Bowling down the freeway today from San Diego to Los Angeles we were momentarily in the shadow of a passing pick-up truck. I say pick-up truck but this thing (a Dodge I think) was called a ‘Big Horn Heavy Duty’. It was huge, about the size of an armoured personnel carrier. All the cars were so shiny, clean and new; not old clapped out and of very doubtful roadworthiness. We’d just passed the Pendleton military base which is so large it has its own exit and admired on our right a gleaming tinted glass and steel building which is the Camp Pendleton Naval Hospital. Next we passed the base for the US Naval Assault Craft with their motto emblazoned on a plinth ‘Home of the swift intruders’ – you could get arrested for that in the UK! It reminded me of Field Station Augsburg in Germany which many of my friends & ex-colleagues will remember (rugby, socialising!) and their motto emblazoned over the entrance to the base – ‘Field Station Augsburg, home of the professionals’. It made me smile as we sped along the freeway making the most of good and consistent road surfaces and no speed humps coming out of nowhere. One thing about our American cousins, they sure ain’t backward in coming forward!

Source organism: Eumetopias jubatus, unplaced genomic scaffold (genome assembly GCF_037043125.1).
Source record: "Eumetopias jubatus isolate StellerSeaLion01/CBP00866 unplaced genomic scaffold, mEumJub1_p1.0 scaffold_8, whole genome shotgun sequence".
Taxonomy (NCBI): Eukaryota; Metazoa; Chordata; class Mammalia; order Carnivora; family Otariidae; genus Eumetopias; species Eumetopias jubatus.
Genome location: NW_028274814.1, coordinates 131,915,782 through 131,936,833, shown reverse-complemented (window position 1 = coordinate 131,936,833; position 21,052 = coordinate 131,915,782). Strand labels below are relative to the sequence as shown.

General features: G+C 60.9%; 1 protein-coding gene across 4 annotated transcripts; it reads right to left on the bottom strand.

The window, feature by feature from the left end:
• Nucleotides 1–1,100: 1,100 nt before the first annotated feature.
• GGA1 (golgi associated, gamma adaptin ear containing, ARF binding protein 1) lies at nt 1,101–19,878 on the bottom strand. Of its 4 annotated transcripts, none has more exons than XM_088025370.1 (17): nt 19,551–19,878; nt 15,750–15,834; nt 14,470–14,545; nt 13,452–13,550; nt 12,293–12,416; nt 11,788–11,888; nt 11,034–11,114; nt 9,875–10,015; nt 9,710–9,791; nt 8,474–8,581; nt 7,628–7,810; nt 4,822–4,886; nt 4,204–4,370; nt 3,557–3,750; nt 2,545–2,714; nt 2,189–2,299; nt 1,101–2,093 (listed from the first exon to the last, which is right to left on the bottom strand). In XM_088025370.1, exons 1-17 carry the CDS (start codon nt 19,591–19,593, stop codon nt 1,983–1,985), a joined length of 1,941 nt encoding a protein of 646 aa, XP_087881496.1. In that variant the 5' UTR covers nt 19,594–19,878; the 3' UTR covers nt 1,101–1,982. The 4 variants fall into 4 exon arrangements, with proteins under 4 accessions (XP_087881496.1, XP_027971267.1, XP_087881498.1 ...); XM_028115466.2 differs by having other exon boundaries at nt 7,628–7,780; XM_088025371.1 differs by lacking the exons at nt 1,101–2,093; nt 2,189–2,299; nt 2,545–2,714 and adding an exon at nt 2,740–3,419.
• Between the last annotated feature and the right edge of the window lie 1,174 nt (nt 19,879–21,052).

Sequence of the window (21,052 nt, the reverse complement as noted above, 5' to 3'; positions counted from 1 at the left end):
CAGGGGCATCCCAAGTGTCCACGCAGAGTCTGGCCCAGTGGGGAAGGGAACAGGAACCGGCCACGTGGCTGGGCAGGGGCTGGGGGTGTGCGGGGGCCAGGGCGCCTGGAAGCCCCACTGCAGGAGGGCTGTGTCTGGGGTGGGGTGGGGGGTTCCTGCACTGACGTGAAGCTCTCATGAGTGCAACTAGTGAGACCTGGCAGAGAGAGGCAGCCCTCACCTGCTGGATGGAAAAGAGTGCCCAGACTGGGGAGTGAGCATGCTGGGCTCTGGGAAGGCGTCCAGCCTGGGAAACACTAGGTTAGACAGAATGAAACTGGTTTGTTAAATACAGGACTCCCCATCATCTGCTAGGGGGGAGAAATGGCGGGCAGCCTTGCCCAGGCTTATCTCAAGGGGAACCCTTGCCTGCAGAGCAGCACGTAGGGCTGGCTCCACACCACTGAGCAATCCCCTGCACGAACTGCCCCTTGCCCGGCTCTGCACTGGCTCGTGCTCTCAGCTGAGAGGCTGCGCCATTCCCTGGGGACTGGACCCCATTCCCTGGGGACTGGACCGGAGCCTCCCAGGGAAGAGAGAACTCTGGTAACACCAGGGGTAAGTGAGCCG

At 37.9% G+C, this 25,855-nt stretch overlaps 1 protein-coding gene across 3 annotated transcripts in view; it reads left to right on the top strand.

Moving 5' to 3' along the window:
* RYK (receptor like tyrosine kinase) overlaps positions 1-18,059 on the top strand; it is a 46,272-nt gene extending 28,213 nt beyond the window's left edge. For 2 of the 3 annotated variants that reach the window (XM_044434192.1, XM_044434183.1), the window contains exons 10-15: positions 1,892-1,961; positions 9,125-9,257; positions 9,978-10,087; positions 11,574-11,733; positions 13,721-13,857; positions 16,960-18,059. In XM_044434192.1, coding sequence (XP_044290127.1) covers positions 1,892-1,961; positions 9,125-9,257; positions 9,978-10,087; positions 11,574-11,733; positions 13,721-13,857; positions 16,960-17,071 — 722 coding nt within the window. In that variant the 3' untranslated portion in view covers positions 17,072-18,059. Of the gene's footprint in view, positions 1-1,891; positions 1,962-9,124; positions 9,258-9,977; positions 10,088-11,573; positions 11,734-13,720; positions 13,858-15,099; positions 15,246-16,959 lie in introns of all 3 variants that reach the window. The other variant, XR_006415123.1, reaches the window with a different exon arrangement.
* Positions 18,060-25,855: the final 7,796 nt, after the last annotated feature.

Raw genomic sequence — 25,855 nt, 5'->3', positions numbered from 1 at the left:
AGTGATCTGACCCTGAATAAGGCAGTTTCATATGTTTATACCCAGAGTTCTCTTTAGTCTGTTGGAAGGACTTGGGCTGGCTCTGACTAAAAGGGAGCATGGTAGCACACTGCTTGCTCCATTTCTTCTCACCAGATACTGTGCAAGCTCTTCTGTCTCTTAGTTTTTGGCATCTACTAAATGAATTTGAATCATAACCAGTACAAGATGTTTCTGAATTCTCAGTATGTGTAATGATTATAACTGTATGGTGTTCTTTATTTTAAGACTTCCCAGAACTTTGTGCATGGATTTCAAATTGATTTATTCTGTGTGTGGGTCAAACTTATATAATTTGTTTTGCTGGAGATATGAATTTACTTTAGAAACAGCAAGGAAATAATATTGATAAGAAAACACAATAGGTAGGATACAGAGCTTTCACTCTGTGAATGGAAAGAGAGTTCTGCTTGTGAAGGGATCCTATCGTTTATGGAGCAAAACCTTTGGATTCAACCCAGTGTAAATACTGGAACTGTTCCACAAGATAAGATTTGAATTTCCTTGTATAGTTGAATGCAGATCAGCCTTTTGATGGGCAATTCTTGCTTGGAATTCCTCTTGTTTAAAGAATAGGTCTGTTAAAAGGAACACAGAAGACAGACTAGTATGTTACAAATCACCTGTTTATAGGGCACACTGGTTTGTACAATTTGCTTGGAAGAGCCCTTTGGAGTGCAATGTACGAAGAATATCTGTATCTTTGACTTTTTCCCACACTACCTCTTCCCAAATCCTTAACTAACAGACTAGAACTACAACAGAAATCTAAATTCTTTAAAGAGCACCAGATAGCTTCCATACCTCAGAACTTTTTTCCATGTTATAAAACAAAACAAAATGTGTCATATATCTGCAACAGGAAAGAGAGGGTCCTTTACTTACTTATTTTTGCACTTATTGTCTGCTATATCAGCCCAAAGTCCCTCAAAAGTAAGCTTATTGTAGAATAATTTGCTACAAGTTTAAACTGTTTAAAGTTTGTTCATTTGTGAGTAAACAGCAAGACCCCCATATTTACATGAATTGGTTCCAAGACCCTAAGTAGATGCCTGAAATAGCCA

After over 6 months in South and Central America and a total of 13 countries, with all their differences, nothing has provided the culture shock that coming to the USA does. Along with my ex-military colleagues I’ve worked with the Americans many times and this isn’t my first time in the US of A but it is so different to everything else we’ve done on this trip. All of a sudden we have to obey traffic laws and do crazy things like not casually go down a one way street against the traffic, watch our speed, not ride on the pavements to get round traffic jams, it feels strange. We even have to have proper motor insurance – for Pete’s sake! We stopped at a Walmarts to pick up some Ibuprofen ($3.48 for a few tablets!) and I almost (almost) just went through the bollards separating the car park from the pavement to park right outside their windows where in SA or CA I would have parked up, hopped off and had a seat on the pavement while I waited for Jenny. Almost, but then I remembered, and noticed a yellow line and a couple of signs …… there are an awful lot of signs here. Later in the morning when I went to fill Bertie up I actually had to pump the gas myself, no smiling Spanish speaking lad or lass to do it for me – first though I had to work out how to do it, not the most straight forward pump system and in California you have to pay before you pump. However, the chap behind the till explained it all to me in an accent I could almost understand; he was Scottish and we had a good chat.